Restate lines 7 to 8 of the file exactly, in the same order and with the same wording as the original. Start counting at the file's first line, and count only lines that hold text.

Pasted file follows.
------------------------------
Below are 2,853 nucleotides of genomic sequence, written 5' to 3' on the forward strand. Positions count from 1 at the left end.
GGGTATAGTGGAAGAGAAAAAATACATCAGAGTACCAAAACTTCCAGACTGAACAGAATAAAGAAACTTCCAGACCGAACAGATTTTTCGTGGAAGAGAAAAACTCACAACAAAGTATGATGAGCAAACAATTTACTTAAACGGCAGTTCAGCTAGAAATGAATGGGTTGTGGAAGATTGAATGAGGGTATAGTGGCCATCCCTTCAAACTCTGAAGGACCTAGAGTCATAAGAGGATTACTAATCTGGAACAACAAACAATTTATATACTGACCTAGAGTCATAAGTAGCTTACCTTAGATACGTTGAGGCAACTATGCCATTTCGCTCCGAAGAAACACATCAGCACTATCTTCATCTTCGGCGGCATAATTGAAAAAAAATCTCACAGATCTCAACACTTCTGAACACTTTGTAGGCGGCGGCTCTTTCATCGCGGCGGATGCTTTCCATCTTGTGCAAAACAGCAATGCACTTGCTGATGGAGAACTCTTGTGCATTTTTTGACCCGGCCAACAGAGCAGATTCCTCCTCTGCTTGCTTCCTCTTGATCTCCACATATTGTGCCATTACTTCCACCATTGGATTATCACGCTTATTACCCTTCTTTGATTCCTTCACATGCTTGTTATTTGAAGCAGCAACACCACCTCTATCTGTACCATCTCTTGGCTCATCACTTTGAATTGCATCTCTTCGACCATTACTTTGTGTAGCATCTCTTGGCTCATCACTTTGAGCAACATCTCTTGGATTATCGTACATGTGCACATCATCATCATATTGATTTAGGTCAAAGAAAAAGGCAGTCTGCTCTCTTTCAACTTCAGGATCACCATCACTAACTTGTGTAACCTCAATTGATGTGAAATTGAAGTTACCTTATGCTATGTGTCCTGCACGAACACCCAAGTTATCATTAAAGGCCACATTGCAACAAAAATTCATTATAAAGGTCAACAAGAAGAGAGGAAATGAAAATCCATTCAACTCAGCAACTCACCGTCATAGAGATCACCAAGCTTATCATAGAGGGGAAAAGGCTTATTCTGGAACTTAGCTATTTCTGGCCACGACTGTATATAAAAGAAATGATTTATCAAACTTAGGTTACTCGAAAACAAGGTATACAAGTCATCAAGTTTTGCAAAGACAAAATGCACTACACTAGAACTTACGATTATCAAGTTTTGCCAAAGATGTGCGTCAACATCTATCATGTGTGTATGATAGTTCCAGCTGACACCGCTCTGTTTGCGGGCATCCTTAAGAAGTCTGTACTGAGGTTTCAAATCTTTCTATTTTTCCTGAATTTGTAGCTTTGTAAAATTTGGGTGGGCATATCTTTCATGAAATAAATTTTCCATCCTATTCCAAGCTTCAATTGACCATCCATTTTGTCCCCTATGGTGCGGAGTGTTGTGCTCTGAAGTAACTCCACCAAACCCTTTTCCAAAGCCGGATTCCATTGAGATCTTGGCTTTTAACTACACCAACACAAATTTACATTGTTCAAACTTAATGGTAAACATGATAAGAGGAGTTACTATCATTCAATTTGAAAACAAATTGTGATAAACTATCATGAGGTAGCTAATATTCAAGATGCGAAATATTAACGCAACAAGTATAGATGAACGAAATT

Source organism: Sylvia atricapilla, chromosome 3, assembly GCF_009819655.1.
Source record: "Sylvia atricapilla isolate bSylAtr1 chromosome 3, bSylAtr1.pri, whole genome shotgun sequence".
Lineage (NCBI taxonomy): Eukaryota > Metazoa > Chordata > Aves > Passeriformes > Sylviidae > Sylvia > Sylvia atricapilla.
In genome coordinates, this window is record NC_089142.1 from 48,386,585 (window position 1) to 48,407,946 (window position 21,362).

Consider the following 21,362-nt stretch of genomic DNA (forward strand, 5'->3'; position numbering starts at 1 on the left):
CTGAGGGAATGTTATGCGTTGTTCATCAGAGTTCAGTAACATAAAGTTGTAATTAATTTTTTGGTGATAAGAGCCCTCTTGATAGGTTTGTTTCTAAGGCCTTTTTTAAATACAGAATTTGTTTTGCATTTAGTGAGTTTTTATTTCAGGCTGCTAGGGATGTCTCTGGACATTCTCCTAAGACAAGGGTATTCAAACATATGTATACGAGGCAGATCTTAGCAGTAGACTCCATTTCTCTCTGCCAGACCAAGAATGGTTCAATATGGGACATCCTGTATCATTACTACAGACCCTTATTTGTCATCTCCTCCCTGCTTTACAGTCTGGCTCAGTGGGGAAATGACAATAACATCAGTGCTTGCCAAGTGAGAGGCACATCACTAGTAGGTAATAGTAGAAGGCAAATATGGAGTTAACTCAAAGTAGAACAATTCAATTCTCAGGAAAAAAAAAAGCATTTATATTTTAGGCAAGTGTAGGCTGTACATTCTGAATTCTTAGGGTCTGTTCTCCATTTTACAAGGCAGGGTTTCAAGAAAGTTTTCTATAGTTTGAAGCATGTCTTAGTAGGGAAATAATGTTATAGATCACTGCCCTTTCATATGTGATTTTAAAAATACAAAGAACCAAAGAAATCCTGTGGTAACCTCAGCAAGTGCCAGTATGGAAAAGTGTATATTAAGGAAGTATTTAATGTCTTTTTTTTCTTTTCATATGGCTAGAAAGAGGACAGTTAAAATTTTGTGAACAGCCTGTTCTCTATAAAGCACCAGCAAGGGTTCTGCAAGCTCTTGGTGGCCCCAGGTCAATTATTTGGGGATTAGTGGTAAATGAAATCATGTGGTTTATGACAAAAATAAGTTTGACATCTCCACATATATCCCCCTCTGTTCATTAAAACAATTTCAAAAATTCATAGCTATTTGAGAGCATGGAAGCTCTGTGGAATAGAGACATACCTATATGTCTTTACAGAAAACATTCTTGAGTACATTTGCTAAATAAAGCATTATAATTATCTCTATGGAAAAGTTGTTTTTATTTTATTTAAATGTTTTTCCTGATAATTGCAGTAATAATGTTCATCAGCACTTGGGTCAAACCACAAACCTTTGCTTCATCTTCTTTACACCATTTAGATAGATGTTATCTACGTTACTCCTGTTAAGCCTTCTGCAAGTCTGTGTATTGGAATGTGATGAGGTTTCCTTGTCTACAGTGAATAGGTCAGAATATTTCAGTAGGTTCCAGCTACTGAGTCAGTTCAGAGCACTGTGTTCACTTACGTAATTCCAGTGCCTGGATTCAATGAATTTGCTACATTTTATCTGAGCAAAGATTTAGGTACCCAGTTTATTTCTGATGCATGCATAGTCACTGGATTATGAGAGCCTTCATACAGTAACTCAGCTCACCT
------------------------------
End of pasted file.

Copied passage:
Consider the following 21,362-nt stretch of genomic DNA (forward strand, 5'->3'; position numbering starts at 1 on the left):
CTGAGGGAATGTTATGCGTTGTTCATCAGAGTTCAGTAACATAAAGTTGTAATTAATTTTTTGGTGATAAGAGCCCTCTTGATAGGTTTGTTTCTAAGGCCTTTTTTAAATACAGAATTTGTTTTGCATTTAGTGAGTTTTTATTTCAGGCTGCTAGGGATGTCTCTGGACATTCTCCTAAGACAAGGGTATTCAAACATATGTATACGAGGCAGATCTTAGCAGTAGACTCCATTTCTCTCTGCCAGACCAAGAATGGTTCAATATGGGACATCCTGTATCATTACTACAGACCCTTATTTGTCATCTCCTCCCTGCTTTACAGTCTGGCTCAGTGGGGAAATGACAATAACATCAGTGCTTGCCAAGTGAGAGGCACATCACTAGTAGGTAATAGTAGAAGGCAAATATGGAGTTAACTCAAAGTAGAACAATTCAATTCTCAGGAAAAAAAAAAGCATTTATATTTTAGGCAAGTGTAGGCTGTACATTCTGAATTCTTAGGGTCTGTTCTCCATTTTACAAGGCAGGGTTTCAAGAAAGTTTTCTATAGTTTGAAGCATGTCTTAGTAGGGAAATAATGTTATAGATCACTGCCCTTTCATATGTGATTTTAAAAATACAAAGAACCAAAGAAATCCTGTGGTAACCTCAGCAAGTGCCAGTATGGAAAAGTGTATATTAAGGAAGTATTTAATGTCTTTTTTTTCTTTTCATATGGCTAGAAAGAGGACAGTTAAAATTTTGTGAACAGCCTGTTCTCTATAAAGCACCAGCAAGGGTTCTGCAAGCTCTTGGTGGCCCCAGGTCAATTATTTGGGGATTAGTGGTAAATGAAATCATGTGGTTTATGACAAAAATAAGTTTGACATCTCCACATATATCCCCCTCTGTTCATTAAAACAATTTCAAAAATTCATAGCTATTTGAGAGCATGGAAGCTCTGTGGAATAGAGACATACCTATATGTCTTTACAGAAAACATTCTTGAGTACATTTGCTAAATAAAGCATTATAATTATCTCTATGGAAAAGTTGTTTTTATTTTATTTAAATGTTTTTCCTGATAATTGCAGTAATAATGTTCATCAGCACTTGGGTCAAACCACAAACCTTTGCTTCATCTTCTTTACACCATTTAGATAGATGTTATCTACGTTACTCCTGTTAAGCCTTCTGCAAGTCTGTGTATTGGAATGTGATGAGGTTTCCTTGTCTACAGTGAATAGGTCAGAATATTTCAGTAGGTTCCAGCTACTGAGTCAGTTCAGAGCACTGTGTTCACTTACGTAATTCCAGTGCCTGGATTCAATGAATTTGCTACATTTTATCTGAGCAAAGATTTAGGTACCCAGTTTATTTCTGATGCATGCATAGTCACTGGATTATGAGAGCCTTCATACAGTAACTCAGCTCACCT